Mary E. Adair
Wonder why, after a hiatus, one always feels overwhelmed with the first little something there is to do when one resumes their duties. It is like the brain itself hasn't yet returned from vacation. Though the fingers are hacking away at the keyboard, the mind is still dreaming in the past, and sometimes the printed result bears no resemblance to what is required. But, with a bit of immersion, skills come flooding into the present, and all at once things start clicking into place, as they should. Sorta like sticking your toe into that cold water first, then just letting go and jumping in over your head, coming back to the surface and swimming right along.
During this August hiatus, our partner and webmaster Mike Craner was busy redesigning a lot of the presentation part of our ezine. One innovation he came up with for September is comment sections found at the bottom of all the regular columns as well as one special poem "Junkie" by M. Jay Mansfield. When you use these comment areas, it will be posted immediately with the page where you choose to offer your feedback. We hope this will make reading and participating in the issue more productive for you.
We continue to run the Forum and the Wall, and invite interaction there from readers. We will be happy to provide announcements of special literary events, but point out that our deadline for the next issue is the 20th of the preceding month. There are submission forms where you can send your work for consideration of publishing, and to include your biography also. When you list the URL of your homepage with your bio, it becomes a link for our readers. We take this opportunity to remind you to click on author names for their biography and any page link or email addy they may have listed.
We are henceforth setting the 20th of the month as an arbitrary deadline on writers to have their work to us for publication. Peace of mind in these quarters demands perfection, or as near perfection as the webpage templates can provide, which requires time to proofread again and again. Typo's, or as my late hubby referred to them, type lice, can populate all areas, and plague editors regardless of that creature's diligence. But elimination of said varmints remains a lengthy process that still allows one or more to survive. It is this editor's suspicion that they breed indiscriminately somewhere in the email transfers, as no one ever admits to producing any on purpose.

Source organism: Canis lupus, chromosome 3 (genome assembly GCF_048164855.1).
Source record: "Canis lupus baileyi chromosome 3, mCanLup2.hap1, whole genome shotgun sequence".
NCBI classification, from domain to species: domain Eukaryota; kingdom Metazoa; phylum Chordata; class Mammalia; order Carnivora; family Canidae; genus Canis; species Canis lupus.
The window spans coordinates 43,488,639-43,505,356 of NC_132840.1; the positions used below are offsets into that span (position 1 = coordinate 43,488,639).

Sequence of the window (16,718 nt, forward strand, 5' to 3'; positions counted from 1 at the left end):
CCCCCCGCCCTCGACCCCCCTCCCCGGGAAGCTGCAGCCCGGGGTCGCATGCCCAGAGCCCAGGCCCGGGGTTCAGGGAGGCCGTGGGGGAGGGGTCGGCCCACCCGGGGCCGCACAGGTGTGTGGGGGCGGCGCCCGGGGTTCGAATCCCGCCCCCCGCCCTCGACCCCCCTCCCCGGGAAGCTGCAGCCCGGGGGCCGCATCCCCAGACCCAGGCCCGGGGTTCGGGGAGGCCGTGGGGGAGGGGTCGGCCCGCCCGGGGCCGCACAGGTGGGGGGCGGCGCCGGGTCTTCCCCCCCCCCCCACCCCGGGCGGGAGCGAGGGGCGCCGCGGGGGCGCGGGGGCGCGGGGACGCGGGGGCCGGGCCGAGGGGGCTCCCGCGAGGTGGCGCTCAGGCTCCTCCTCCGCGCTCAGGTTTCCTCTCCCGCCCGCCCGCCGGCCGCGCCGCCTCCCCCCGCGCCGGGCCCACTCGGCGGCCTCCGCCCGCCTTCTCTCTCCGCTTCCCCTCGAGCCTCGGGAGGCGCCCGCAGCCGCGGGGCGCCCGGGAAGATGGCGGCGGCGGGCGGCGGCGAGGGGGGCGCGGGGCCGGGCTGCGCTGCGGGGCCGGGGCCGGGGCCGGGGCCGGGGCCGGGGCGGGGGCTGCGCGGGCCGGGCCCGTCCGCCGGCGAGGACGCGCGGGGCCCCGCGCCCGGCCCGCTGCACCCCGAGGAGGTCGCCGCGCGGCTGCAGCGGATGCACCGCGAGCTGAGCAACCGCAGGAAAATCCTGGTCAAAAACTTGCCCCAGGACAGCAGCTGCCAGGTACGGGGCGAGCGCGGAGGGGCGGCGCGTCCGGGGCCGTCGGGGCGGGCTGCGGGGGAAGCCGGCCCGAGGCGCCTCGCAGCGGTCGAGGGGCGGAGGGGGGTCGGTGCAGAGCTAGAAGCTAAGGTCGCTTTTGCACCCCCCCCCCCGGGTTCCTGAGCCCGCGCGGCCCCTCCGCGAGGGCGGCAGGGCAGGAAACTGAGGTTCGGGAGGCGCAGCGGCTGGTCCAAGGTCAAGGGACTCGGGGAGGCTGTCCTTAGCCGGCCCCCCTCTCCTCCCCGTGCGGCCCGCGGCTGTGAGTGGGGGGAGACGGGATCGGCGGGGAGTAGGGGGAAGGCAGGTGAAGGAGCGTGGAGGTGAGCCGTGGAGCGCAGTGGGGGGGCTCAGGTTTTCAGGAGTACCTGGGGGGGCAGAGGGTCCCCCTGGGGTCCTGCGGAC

Nonetheless, this issue, pristine or otherwise, is reaching you with quality entertainment. Proudly bearing numerous poems, thought provoking columns, a couple of articles, additions to the serialized stories department, and a few short stories, it presents a variety of subjects. Love is always a popular theme; the attaining and/or loss thereof can be expressed so many delightful ways (and is, this month). Observations of Faith abound, tales of travel, philosophical musings, reminiscences and appreciation of family, and of pets - and we even came up with three poems involving trees.
We welcome some new authors to this issue: Thomas Farrelly, with the article "Religious Retirement?"; Teri E. Holloway, "Last Ride" a poetic tribute to veterans ... DB, with three reflective poems, "Out of Me Tonight" ... "War and Death" ... "Still"; Shannon Wadford, grand daughter-in-law of your editor, with "If I Lost You"; Reverend James Robert Donk with three channeled poems, "Truth" ... "Ice of Fire" ... "Perhaps". We also re-print from the lost issues (February 1998 through August 1999) two poems by Virginia Brittony D'Archangel (Rainbow), "To Hal" and "Ray of Sunshine" with pics of her with Hal Ketchum; and "Formation of Friendship" by Donna Swanson (Cinderelli).
Returning poets are Phillip Hennesy, Doug Tanoury, LSeeker, Blinder (Todd Anderson), Kenneth Rea Berry, his daughter - Megan Rea Berry, JoBi Wilson, and your editor, Mary E. Adair.
Story reprints include Jennifer K. Stiff's "The Town That Grew Redheads" and the editor's short story "Whispers". New stories are Mary E. Taylor reminiscence, "Of Outhouses and Owls" ... and your editor's "Perspective on a House". If everything is worked out for this issue, a new author, under the pseudonym of Gold Avatar, is to be presented with the beginning three chapters of an exciting work of his, "Time War 2055".
The article "Concerning Spirituality" by Robert R. Beaty, who is our regular columnist 'pbobby', might surprise you as most of his "Provocations" usually do. We happily reprint the article by Mark Crocker, "Fencing" and lament we were not able to find the pic that originally was printed with it. Mark did a follow up to this article, and it, too, has been lost to us.
So, we close, reminding again of the impermanence of the medium of the Internet, and urge you to print out your own works, at least. Also consider saving your submissions on a disk so there is a better chance of recovery if disaster should strike. With the foregoing caution, we continue our efforts toward perfection for your reading pleasure.